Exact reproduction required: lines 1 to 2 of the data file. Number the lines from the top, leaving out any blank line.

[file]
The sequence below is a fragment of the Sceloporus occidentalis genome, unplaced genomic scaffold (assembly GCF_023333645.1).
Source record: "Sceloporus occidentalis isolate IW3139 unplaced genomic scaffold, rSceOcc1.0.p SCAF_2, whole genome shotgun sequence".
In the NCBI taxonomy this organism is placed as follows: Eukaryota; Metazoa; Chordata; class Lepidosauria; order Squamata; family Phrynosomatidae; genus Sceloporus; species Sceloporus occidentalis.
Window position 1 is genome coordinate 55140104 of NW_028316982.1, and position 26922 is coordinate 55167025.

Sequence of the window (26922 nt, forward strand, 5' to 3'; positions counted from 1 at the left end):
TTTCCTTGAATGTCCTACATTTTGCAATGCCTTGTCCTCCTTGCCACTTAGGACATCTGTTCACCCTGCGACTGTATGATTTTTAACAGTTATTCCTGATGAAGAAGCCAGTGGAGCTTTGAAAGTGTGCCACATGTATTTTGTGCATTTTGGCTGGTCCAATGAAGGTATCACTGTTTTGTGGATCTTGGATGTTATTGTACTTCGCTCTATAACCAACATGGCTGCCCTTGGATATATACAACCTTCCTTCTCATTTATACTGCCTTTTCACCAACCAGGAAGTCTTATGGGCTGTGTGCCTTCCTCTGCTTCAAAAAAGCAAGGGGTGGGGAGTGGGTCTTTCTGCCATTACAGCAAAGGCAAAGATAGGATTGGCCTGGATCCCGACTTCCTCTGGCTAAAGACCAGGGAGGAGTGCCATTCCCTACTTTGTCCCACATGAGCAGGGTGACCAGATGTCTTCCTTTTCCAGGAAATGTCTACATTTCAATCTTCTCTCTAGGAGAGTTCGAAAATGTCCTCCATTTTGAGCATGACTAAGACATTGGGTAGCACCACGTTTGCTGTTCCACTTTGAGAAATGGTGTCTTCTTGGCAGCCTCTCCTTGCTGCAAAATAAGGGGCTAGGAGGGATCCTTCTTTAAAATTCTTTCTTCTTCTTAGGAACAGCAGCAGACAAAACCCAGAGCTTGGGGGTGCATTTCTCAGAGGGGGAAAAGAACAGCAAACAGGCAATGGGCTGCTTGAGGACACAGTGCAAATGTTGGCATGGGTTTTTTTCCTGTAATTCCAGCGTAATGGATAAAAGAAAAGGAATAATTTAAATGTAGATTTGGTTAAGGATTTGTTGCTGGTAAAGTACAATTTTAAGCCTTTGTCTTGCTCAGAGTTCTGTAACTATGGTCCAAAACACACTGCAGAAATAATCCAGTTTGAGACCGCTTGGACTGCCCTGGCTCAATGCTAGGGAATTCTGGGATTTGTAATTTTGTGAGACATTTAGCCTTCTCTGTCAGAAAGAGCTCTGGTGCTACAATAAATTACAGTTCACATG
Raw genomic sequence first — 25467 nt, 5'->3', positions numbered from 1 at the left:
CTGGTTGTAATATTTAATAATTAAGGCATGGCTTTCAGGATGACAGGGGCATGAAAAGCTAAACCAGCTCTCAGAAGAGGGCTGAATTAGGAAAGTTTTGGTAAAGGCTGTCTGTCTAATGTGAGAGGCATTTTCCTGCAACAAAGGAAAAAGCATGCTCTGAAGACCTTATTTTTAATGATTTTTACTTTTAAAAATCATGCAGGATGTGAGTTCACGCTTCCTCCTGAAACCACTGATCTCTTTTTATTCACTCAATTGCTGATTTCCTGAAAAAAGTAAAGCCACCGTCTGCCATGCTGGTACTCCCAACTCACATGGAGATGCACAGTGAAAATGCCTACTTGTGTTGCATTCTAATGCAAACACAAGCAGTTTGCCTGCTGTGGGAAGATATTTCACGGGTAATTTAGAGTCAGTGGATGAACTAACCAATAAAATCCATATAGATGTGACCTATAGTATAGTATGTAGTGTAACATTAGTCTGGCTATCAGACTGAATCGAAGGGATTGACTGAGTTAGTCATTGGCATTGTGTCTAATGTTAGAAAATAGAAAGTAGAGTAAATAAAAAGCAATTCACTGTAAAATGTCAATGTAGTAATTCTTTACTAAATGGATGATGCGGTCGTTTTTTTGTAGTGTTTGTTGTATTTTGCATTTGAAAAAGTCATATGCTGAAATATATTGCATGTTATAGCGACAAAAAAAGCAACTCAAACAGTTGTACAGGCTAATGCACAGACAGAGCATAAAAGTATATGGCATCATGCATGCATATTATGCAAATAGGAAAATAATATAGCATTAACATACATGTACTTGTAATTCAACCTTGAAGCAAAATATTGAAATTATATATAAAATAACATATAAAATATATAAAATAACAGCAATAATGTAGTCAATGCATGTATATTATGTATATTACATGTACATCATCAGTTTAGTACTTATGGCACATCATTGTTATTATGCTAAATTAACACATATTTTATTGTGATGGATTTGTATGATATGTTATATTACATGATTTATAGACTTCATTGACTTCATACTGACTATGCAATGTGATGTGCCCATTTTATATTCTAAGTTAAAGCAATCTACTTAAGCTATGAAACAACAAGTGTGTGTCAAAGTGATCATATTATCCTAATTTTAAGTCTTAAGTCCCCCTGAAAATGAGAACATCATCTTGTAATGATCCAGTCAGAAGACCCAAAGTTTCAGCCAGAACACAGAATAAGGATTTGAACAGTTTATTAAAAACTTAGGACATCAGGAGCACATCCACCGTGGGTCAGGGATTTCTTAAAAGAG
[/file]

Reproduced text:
The sequence below is a fragment of the Sceloporus occidentalis genome, unplaced genomic scaffold (assembly GCF_023333645.1).
Source record: "Sceloporus occidentalis isolate IW3139 unplaced genomic scaffold, rSceOcc1.0.p SCAF_2, whole genome shotgun sequence".